Configure ssh certificate for password less login

It is not very difficult but every time I want to create and populate an ssh certificate I have to search for it. So I will show how to create and populate an ssh certificate for password less login over ssh.
And if we have a look to man page of ssh (see below), it sounds really simple. Just create your key, copy the key to destination and register in authorized_keys. But how to do that in a simple way?
Steps to do:

  • create a key:
    eeelin:~$ ssh-keygen #(Don’t enter a password for password less login)
  • copy the key to remote:
    eeelin:~$ cat ~/.ssh/ | ssh user@host ‘cat >> ~/.ssh/authorized_keys’

To use certificates would be much more secure than use an ssh connection with password. If you use a certificate there is a guarantee it is the owner of this certificate. And if you provide a password while generating the certificate it would improve security again. And you don’t have to remember all the original passwords.
Another reason to use a certificate is, an application which has to connect over ssh. It would be possible just to put the certificate into the application and nobody has to know the password.

About the author

Adrian Elsener

1 comment

  • “(Don’t enter a password for password less login)” not always be the best idea. Guess what would happen, if someone gets access to your private key file. Also, make sure your private key always is “chmod 600”, so other accounts won’t have any kind of access to it. A key without a passphrase is a bit like placing a password.txt on your hdd.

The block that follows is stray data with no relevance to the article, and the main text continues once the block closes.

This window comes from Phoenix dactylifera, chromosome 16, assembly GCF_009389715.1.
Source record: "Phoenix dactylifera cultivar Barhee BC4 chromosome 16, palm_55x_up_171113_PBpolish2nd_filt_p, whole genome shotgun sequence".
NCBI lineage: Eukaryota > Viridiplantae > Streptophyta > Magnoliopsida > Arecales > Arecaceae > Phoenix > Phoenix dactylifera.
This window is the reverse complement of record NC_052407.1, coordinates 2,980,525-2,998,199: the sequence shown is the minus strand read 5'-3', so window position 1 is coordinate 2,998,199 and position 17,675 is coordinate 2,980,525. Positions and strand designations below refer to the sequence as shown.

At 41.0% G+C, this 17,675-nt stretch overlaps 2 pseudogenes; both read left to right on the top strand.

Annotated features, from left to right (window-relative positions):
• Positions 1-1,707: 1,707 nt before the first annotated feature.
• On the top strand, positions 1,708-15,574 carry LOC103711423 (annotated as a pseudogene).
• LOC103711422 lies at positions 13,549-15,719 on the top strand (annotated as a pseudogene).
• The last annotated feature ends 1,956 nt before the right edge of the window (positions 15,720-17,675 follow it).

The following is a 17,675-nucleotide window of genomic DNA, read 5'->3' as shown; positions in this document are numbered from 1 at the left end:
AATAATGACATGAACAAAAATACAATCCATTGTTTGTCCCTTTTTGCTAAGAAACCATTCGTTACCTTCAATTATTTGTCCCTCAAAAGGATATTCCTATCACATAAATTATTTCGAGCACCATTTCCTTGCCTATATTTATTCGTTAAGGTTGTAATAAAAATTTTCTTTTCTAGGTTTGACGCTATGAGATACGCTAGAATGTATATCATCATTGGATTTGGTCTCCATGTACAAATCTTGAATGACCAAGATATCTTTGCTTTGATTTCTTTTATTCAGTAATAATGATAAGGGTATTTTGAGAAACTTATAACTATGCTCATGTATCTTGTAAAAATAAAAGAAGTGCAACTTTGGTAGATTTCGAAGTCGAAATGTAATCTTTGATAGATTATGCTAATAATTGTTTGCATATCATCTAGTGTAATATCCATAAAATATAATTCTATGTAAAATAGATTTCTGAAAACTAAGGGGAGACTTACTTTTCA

Providing a passphrase makes sense by default. If you’re using it from your terminal emulator most systems (Gnome=Keyring, OS X=Keychain etc…) will store this passphrase for you so you only need to unlock your Keytore once logged in to the session. Otherwise ssh-agend is your friend.

    If you want to execute stuff by cron etc. where a key based auth is used generate a separate key {without a passphrase if absolutely necessary}, authorized only for this particular purpose. Applications like rsync, scp, git… etc provide the option to specify a specific identity file. Most of the time it’s a good idea to chroot those accounts on a target system to minimize access anyway.

    Another helpful thing is to generate a ssh config file in {home}/.ssh/config to specify which key/port/user is used to connect… this makes life lot of easier. has some good samples. Even git looks up aliases from there.

    btw. Copying keys to a remote is most comfortable by using “ssh-copy-id” provided by openssh.

    Just my two cents 😉

By Adrian Elsener

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